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Survivorship Bias in a Tipster Sports Betting Market

Posted 21st February 2017

Just a short little article from some 'back of the envelope' thought experimenting.

I've run a little model to test the problem of disappearing tipsters at tipster supermarkets. The model went like this:

  • Assume all tipsters bet once per day (odds 2.00).
  • Assume on day 1 there is 1 tipster & every day a new tipster joins.
  • Assume that every tipster will give up (and be removed from analysis view by the supermarket) at any time after he's had 100 tips when his yield drops below -5%.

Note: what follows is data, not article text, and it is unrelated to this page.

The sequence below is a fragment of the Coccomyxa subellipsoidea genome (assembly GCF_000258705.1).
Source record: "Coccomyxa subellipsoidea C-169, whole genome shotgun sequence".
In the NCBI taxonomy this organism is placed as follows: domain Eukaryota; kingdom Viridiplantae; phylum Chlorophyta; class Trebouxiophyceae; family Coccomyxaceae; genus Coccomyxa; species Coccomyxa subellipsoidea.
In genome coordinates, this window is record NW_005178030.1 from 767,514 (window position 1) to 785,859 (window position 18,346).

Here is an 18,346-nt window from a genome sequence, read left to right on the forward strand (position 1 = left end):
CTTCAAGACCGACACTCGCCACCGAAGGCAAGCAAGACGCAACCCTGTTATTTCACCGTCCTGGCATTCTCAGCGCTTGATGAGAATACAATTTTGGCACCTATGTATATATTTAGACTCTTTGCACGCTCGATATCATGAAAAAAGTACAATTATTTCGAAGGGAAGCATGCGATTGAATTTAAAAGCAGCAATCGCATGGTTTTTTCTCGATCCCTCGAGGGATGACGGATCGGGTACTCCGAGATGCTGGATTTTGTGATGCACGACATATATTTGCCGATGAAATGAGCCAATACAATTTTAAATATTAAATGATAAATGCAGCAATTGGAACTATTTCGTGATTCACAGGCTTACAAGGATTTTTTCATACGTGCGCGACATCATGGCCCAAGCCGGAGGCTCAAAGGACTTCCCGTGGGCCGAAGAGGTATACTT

• Assume all tipsters are tossing fair coins and have no edge at all.

What does the supermarket look like after 200 days?

From a Monte Carlo simulation (1,000 runs) I get the following figures:

  • Average number of remaining tipsters = 56
  • Average aggregate yield from remaining tipsters = 5.4%

Conclusion: Is it any wonder that tipster supermarkets give a false impression about forecasting ability, given their complete disregard for survivorship bias?

You can read more about Survivorship Bias in my Pinnacle Betting Resourcs Article. Plus lots more discussion about this and other biases that have an influence on betting in my latest book.